Why Venice Beach is the Scooter Wars' Latest Battleground

August 23, 2018

By Jacqueline Corba and Carlo Versano

Venice Beach is the latest battleground in the scooter wars ー the polarizing mode of transport has most tourists excited but many locals groaning.

Bird and Lime seemed to launch overnight, taking the streets by storm and attracting enemies in city councils up and down the West Coast this summer. They both have billion-dollar-plus valuations.

It costs $1 to start a ride via an app, and 15 cents each minute. Scooters can go up to 15 mph, are tracked by GPS, and lock remotely so they can be left virtually anywhere. That is, indeed, part of the controversy.

Social media accounts have spread just as quickly as the scooters themselves, documenting the "creative" ways they're parked, vandalized, and destroyed. The accounts are partially a response to the way in which these scooters were introduced ー suddenly and without any public input.

Regulators are scrambling to account for scooters in their mobility plans. Local lawmakers seem conflicted by emission-free, short-distance transport that's good for the environment but also poses a hazard to public safety.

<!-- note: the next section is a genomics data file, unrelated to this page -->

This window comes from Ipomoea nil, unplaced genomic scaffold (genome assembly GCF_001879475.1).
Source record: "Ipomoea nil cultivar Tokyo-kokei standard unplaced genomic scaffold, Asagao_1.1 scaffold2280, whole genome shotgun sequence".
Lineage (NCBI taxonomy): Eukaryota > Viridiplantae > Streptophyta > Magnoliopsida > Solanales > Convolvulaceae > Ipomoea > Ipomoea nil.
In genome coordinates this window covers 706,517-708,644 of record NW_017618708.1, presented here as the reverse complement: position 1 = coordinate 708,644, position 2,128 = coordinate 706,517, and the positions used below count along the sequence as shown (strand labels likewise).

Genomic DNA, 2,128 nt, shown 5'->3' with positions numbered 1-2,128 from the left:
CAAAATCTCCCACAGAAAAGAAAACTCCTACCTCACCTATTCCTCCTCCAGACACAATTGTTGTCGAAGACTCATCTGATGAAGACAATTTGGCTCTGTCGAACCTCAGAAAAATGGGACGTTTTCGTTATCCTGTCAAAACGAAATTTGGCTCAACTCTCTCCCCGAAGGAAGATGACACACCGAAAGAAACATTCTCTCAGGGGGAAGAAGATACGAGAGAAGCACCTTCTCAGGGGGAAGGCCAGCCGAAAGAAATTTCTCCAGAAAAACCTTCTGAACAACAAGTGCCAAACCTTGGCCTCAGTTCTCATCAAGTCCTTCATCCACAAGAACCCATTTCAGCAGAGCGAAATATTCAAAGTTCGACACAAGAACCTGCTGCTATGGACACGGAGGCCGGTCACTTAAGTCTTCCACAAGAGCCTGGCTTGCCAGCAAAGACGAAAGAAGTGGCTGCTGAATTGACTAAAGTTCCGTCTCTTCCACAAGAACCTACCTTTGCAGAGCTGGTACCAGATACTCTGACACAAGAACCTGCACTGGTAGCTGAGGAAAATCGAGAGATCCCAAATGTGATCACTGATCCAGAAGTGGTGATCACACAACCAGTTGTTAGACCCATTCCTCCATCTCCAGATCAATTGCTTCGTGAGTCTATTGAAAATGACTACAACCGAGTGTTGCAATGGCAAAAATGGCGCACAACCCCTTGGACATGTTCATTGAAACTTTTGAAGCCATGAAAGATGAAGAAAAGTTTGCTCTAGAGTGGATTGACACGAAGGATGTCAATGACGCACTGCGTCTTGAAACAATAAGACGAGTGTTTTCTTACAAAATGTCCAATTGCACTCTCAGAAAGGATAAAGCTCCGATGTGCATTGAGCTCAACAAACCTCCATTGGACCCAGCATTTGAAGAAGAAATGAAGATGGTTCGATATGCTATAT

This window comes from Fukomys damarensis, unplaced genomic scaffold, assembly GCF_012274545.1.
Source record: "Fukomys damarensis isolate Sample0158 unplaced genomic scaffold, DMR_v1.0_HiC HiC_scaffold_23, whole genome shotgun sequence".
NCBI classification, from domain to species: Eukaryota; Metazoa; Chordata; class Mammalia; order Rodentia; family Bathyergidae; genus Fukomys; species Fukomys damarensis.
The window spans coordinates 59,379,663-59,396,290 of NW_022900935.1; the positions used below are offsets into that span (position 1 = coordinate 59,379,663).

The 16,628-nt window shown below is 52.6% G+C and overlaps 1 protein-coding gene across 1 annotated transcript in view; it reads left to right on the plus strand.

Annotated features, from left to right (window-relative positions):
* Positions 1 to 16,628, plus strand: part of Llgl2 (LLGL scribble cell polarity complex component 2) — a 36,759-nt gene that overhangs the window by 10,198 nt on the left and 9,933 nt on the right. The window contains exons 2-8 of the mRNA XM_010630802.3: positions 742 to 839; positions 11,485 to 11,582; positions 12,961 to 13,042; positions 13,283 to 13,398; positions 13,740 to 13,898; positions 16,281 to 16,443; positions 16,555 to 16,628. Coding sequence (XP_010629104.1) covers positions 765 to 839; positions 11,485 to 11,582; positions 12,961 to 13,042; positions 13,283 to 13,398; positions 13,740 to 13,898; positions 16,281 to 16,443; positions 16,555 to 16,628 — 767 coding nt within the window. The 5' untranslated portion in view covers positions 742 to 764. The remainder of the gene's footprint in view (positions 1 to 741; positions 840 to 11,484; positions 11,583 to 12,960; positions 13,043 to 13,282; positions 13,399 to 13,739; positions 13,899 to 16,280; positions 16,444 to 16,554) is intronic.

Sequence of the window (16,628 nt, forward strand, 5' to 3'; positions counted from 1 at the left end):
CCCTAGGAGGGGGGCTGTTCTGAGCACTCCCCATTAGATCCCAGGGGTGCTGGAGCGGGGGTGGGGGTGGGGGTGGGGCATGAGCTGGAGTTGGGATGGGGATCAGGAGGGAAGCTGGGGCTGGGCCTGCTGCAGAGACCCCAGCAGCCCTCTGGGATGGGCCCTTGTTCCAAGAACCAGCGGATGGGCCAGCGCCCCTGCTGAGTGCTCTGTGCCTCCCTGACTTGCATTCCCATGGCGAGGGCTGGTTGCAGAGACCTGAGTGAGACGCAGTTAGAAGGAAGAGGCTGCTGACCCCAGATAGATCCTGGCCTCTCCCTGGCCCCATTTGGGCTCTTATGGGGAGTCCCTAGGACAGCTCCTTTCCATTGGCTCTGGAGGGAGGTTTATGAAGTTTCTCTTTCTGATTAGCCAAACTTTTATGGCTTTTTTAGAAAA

Santa Monica, where Bird is headquartered, said last week that it's all for electric scooters on its streets ー just not those owned by Bird or Lime. Instead, city officials endorsed companies run by Uber and Lyft for its shared mobility pilot program which consists of e-bikes and scooters. The municipality will make its final determination on Aug. 30, and other cities are watching closely.

For Bird, the move was a slap in the face ー and from its hometown, no less. Both Bird and Lime protested by shutting down their apps in the city for a day, while the companies' supporters staged a rally.

But just down the beach in Venice, scooters are very popular among tourists and commuters who flock to a neighborhood now known for both its tech start-ups and the famed Muscle Beach.

Sam Cooper, owner of the popular neighborhood cafe Great White, said the scooters are particularly welcome in an area known for its lack of parking.

But he does prefer Bird over Lime.

"You've got to support the locals," Cooper told Cheddar's Alyssa Julya Smith.